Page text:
The chinese are offshoring their work to find cheaper labor…
The market leading computer manufacturer Foxconn is planning a new $1 billion facility in Indonesia.
The new manufacturing plant will create around 1 million jobs in the region. Foxconn is currently discussing its plans with the Indonesian Ministry of Industry.
Foxconn already operates several manufacturing plants in China and Brazil, where it assembles electronic goods for many of the world’s biggest technology companies.
In a statement released yesterday, the company says it was attracted to Indonesia over Malaysia and Vietnam due to its high rate of economic growth – around 6 per cent a year. It also noted that the region is “sorely in need” of formal jobs, giving it a large workforce used to wages of around $100 a month.
The past decade was all about the BRICs, the massive economies of Brazil, Russia, India and China, which kicked off at the beginning of the new century, boomed and are now slowing like the rest of the developed world. Taking their place is a new group of fast-rising economies promising businesses outsized returns.
The next decade could belong to the CIVETS – Colombia, Indonesia, Vietnam, Egypt, Turkey and South Africa – whose rising middle class, young populations and rapid growth rates make the BRICs look dull in comparison.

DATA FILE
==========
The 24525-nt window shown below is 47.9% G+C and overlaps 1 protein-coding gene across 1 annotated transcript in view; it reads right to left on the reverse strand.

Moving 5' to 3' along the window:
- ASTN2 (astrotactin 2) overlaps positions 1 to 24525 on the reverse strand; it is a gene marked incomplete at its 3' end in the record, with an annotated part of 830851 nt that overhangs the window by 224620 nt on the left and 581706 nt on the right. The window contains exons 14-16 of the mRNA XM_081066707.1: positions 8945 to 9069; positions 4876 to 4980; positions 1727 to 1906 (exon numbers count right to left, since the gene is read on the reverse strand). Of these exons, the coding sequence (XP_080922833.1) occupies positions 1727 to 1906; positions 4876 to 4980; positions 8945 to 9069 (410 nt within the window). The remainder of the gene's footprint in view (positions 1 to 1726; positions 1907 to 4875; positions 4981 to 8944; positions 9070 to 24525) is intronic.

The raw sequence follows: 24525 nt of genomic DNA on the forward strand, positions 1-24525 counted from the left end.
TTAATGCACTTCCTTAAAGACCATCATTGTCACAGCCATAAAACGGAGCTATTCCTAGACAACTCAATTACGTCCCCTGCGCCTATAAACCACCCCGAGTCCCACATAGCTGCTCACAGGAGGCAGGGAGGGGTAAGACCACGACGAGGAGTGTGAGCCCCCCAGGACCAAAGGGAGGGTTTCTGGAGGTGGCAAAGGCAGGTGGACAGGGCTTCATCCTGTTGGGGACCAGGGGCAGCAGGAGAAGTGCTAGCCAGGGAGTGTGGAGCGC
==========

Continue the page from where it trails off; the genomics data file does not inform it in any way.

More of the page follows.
Hardly emerging economies anymore – China is the world’s second largest economy and Brazil will take seventh place this year – that their pace would slow down was inevitable.
Now more connected by trade to the developed economies, the BRICs are feeling the same slowdown effects as the developed economies. And, in the case of China and Brazil, they are also wrestling with the strains of their rapid ascensions. Real estate bubbles, currency control issues and hyper-wage inflation are sending global companies elsewhere for growth.
Brazil is forecast to grow a mere 3% this year. China, while still targeting a strong GDP growth rate of 7-8% in 2012, is well off its double-digit rates of the past decade. Russia, meanwhile, which can’t kick its dependency on oil exports and endured the retrograde re-election of Vladimir Putin, may grind out 3.2% growth this year. India is also slowing, with a GDP target of 6.9% growth in 2012, a sharp decline from its 2010 pace of 9.6%.
You make the world tour, have 11 stops around the world and some cash to be made…. so, did ya ever wonder how much it would cost to travel the world tour?
Stop 1 – Gold Coast for the Quikkie Pro – roundtrip airfare, food, lodging, transportation: $2000
Stop 2 – LAX to Melbourne for the Rip Curl Pro: $1500
Stop 3 – Rio, Brazil for the Billabong Pro: $1500
Stop 11 – Hawaii for Pipe Masters $1500
Total cost – $27,000
It’s safe to say, no one is stressed about the costs of travel. Just $27000 to compete…. considering these guys make no less than $77K per year for just showing up and placing =25th, it’s no brainer… they can place last in every event and still show a net profit of 50K …. throw in their endorsements, if any, and they’re all making over a hundred K no matter how bad they surf….